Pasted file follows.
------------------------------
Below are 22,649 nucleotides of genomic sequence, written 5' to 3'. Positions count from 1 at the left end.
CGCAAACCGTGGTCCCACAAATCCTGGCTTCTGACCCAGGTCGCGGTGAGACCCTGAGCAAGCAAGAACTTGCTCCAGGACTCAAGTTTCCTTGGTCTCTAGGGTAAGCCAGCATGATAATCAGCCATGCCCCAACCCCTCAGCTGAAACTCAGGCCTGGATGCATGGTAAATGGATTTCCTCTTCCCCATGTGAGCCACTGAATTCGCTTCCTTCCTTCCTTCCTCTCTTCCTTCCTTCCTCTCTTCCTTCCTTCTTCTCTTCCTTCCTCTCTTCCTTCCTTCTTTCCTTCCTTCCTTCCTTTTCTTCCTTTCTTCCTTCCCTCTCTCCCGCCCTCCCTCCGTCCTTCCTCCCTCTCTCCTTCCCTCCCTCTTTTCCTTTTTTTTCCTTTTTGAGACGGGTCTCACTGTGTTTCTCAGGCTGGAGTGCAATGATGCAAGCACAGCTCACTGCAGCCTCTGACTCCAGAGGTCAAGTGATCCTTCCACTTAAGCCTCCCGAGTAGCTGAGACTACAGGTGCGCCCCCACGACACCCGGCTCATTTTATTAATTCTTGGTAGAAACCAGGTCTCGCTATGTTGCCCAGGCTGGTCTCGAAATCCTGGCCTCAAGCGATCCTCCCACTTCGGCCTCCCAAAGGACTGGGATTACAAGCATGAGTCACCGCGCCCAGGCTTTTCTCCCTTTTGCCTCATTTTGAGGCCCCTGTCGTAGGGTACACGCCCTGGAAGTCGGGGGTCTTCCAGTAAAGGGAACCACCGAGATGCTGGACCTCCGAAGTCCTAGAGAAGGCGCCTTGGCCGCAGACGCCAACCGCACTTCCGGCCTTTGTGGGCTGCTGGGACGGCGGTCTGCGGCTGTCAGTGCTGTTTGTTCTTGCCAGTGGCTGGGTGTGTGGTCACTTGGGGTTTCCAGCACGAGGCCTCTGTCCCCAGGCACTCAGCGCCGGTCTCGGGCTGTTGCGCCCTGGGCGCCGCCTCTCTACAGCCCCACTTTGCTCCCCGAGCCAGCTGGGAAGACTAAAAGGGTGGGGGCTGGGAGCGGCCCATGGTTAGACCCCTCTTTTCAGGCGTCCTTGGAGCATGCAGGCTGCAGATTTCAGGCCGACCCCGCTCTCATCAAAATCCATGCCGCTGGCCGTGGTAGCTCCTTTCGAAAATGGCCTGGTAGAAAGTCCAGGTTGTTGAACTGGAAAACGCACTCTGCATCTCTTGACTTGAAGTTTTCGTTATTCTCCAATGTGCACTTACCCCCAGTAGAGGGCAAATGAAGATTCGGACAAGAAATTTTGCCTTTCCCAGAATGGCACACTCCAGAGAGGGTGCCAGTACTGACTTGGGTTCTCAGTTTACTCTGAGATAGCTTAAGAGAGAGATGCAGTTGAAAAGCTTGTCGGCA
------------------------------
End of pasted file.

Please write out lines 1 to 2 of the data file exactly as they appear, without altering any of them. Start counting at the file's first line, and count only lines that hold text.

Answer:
Below are 22,649 nucleotides of genomic sequence, written 5' to 3'. Positions count from 1 at the left end.
CGCAAACCGTGGTCCCACAAATCCTGGCTTCTGACCCAGGTCGCGGTGAGACCCTGAGCAAGCAAGAACTTGCTCCAGGACTCAAGTTTCCTTGGTCTCTAGGGTAAGCCAGCATGATAATCAGCCATGCCCCAACCCCTCAGCTGAAACTCAGGCCTGGATGCATGGTAAATGGATTTCCTCTTCCCCATGTGAGCCACTGAATTCGCTTCCTTCCTTCCTTCCTCTCTTCCTTCCTTCCTCTCTTCCTTCCTTCTTCTCTTCCTTCCTCTCTTCCTTCCTTCTTTCCTTCCTTCCTTCCTTTTCTTCCTTTCTTCCTTCCCTCTCTCCCGCCCTCCCTCCGTCCTTCCTCCCTCTCTCCTTCCCTCCCTCTTTTCCTTTTTTTTCCTTTTTGAGACGGGTCTCACTGTGTTTCTCAGGCTGGAGTGCAATGATGCAAGCACAGCTCACTGCAGCCTCTGACTCCAGAGGTCAAGTGATCCTTCCACTTAAGCCTCCCGAGTAGCTGAGACTACAGGTGCGCCCCCACGACACCCGGCTCATTTTATTAATTCTTGGTAGAAACCAGGTCTCGCTATGTTGCCCAGGCTGGTCTCGAAATCCTGGCCTCAAGCGATCCTCCCACTTCGGCCTCCCAAAGGACTGGGATTACAAGCATGAGTCACCGCGCCCAGGCTTTTCTCCCTTTTGCCTCATTTTGAGGCCCCTGTCGTAGGGTACACGCCCTGGAAGTCGGGGGTCTTCCAGTAAAGGGAACCACCGAGATGCTGGACCTCCGAAGTCCTAGAGAAGGCGCCTTGGCCGCAGACGCCAACCGCACTTCCGGCCTTTGTGGGCTGCTGGGACGGCGGTCTGCGGCTGTCAGTGCTGTTTGTTCTTGCCAGTGGCTGGGTGTGTGGTCACTTGGGGTTTCCAGCACGAGGCCTCTGTCCCCAGGCACTCAGCGCCGGTCTCGGGCTGTTGCGCCCTGGGCGCCGCCTCTCTACAGCCCCACTTTGCTCCCCGAGCCAGCTGGGAAGACTAAAAGGGTGGGGGCTGGGAGCGGCCCATGGTTAGACCCCTCTTTTCAGGCGTCCTTGGAGCATGCAGGCTGCAGATTTCAGGCCGACCCCGCTCTCATCAAAATCCATGCCGCTGGCCGTGGTAGCTCCTTTCGAAAATGGCCTGGTAGAAAGTCCAGGTTGTTGAACTGGAAAACGCACTCTGCATCTCTTGACTTGAAGTTTTCGTTATTCTCCAATGTGCACTTACCCCCAGTAGAGGGCAAATGAAGATTCGGACAAGAAATTTTGCCTTTCCCAGAATGGCACACTCCAGAGAGGGTGCCAGTACTGACTTGGGTTCTCAGTTTACTCTGAGATAGCTTAAGAGAGAGATGCAGTTGAAAAGCTTGTCGGCA